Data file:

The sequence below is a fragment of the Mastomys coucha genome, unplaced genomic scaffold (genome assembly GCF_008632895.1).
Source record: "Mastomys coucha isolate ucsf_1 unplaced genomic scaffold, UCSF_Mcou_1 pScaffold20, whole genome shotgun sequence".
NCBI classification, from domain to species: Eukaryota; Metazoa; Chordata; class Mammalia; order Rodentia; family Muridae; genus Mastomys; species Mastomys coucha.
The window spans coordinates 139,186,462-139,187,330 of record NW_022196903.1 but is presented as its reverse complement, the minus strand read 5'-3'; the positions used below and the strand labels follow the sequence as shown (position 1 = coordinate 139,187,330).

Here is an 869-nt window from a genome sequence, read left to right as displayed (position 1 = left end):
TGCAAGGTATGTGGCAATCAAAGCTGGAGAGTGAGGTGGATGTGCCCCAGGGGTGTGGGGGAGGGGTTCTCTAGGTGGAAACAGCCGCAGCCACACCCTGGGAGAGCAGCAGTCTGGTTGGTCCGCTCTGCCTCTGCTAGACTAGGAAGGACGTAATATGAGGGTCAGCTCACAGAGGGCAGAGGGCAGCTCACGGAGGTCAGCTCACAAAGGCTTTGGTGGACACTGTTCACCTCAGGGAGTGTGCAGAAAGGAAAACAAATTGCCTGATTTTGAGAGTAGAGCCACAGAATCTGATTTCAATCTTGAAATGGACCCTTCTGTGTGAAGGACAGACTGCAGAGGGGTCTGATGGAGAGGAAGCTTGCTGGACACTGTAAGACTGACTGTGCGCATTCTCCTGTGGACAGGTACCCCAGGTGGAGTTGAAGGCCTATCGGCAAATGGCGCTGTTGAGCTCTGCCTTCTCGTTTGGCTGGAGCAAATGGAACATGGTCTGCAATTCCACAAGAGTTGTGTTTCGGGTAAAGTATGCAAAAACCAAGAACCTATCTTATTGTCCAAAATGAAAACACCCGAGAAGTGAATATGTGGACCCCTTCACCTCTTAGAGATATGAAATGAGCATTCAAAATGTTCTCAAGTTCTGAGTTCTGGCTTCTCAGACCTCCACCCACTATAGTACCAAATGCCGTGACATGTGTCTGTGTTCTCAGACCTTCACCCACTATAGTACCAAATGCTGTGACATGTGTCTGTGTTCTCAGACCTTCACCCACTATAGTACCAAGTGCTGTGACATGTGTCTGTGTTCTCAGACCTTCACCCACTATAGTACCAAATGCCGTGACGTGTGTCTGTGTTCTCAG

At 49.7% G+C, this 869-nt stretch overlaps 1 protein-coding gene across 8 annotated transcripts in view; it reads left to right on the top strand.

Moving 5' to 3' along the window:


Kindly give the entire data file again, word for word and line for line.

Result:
The sequence below is a fragment of the Mastomys coucha genome, unplaced genomic scaffold (genome assembly GCF_008632895.1).
Source record: "Mastomys coucha isolate ucsf_1 unplaced genomic scaffold, UCSF_Mcou_1 pScaffold20, whole genome shotgun sequence".
NCBI classification, from domain to species: Eukaryota; Metazoa; Chordata; class Mammalia; order Rodentia; family Muridae; genus Mastomys; species Mastomys coucha.
The window spans coordinates 139,186,462-139,187,330 of record NW_022196903.1 but is presented as its reverse complement, the minus strand read 5'-3'; the positions used below and the strand labels follow the sequence as shown (position 1 = coordinate 139,187,330).

Here is an 869-nt window from a genome sequence, read left to right as displayed (position 1 = left end):
TGCAAGGTATGTGGCAATCAAAGCTGGAGAGTGAGGTGGATGTGCCCCAGGGGTGTGGGGGAGGGGTTCTCTAGGTGGAAACAGCCGCAGCCACACCCTGGGAGAGCAGCAGTCTGGTTGGTCCGCTCTGCCTCTGCTAGACTAGGAAGGACGTAATATGAGGGTCAGCTCACAGAGGGCAGAGGGCAGCTCACGGAGGTCAGCTCACAAAGGCTTTGGTGGACACTGTTCACCTCAGGGAGTGTGCAGAAAGGAAAACAAATTGCCTGATTTTGAGAGTAGAGCCACAGAATCTGATTTCAATCTTGAAATGGACCCTTCTGTGTGAAGGACAGACTGCAGAGGGGTCTGATGGAGAGGAAGCTTGCTGGACACTGTAAGACTGACTGTGCGCATTCTCCTGTGGACAGGTACCCCAGGTGGAGTTGAAGGCCTATCGGCAAATGGCGCTGTTGAGCTCTGCCTTCTCGTTTGGCTGGAGCAAATGGAACATGGTCTGCAATTCCACAAGAGTTGTGTTTCGGGTAAAGTATGCAAAAACCAAGAACCTATCTTATTGTCCAAAATGAAAACACCCGAGAAGTGAATATGTGGACCCCTTCACCTCTTAGAGATATGAAATGAGCATTCAAAATGTTCTCAAGTTCTGAGTTCTGGCTTCTCAGACCTCCACCCACTATAGTACCAAATGCCGTGACATGTGTCTGTGTTCTCAGACCTTCACCCACTATAGTACCAAATGCTGTGACATGTGTCTGTGTTCTCAGACCTTCACCCACTATAGTACCAAGTGCTGTGACATGTGTCTGTGTTCTCAGACCTTCACCCACTATAGTACCAAATGCCGTGACGTGTGTCTGTGTTCTCAG

At 49.7% G+C, this 869-nt stretch overlaps 1 protein-coding gene across 8 annotated transcripts in view; it reads left to right on the top strand.

Moving 5' to 3' along the window: